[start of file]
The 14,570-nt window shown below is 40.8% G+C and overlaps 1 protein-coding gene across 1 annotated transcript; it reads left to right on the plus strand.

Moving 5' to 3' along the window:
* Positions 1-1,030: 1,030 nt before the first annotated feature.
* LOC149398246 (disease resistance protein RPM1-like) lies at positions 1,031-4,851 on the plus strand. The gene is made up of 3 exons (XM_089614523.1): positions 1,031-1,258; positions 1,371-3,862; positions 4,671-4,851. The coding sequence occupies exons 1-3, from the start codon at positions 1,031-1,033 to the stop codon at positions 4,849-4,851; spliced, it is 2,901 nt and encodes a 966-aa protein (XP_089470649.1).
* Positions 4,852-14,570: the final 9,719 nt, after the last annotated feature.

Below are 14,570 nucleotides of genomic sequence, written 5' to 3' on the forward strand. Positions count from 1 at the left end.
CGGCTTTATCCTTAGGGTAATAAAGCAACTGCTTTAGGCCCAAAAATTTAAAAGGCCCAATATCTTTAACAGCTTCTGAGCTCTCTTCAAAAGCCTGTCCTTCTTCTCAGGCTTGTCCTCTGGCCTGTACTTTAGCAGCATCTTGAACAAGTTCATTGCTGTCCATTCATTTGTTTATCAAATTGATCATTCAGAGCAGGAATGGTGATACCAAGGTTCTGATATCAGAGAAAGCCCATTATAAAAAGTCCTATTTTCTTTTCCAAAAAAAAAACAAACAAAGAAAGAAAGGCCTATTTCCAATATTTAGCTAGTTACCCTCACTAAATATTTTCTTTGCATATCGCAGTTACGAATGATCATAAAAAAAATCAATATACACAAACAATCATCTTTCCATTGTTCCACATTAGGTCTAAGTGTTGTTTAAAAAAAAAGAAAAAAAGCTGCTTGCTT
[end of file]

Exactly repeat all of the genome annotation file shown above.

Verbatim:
The 14,570-nt window shown below is 40.8% G+C and overlaps 1 protein-coding gene across 1 annotated transcript; it reads left to right on the plus strand.

Moving 5' to 3' along the window:
* Positions 1-1,030: 1,030 nt before the first annotated feature.
* LOC149398246 (disease resistance protein RPM1-like) lies at positions 1,031-4,851 on the plus strand. The gene is made up of 3 exons (XM_089614523.1): positions 1,031-1,258; positions 1,371-3,862; positions 4,671-4,851. The coding sequence occupies exons 1-3, from the start codon at positions 1,031-1,033 to the stop codon at positions 4,849-4,851; spliced, it is 2,901 nt and encodes a 966-aa protein (XP_089470649.1).
* Positions 4,852-14,570: the final 9,719 nt, after the last annotated feature.

Below are 14,570 nucleotides of genomic sequence, written 5' to 3' on the forward strand. Positions count from 1 at the left end.
CGGCTTTATCCTTAGGGTAATAAAGCAACTGCTTTAGGCCCAAAAATTTAAAAGGCCCAATATCTTTAACAGCTTCTGAGCTCTCTTCAAAAGCCTGTCCTTCTTCTCAGGCTTGTCCTCTGGCCTGTACTTTAGCAGCATCTTGAACAAGTTCATTGCTGTCCATTCATTTGTTTATCAAATTGATCATTCAGAGCAGGAATGGTGATACCAAGGTTCTGATATCAGAGAAAGCCCATTATAAAAAGTCCTATTTTCTTTTCCAAAAAAAAAACAAACAAAGAAAGAAAGGCCTATTTCCAATATTTAGCTAGTTACCCTCACTAAATATTTTCTTTGCATATCGCAGTTACGAATGATCATAAAAAAAATCAATATACACAAACAATCATCTTTCCATTGTTCCACATTAGGTCTAAGTGTTGTTTAAAAAAAAAGAAAAAAAGCTGCTTGCTT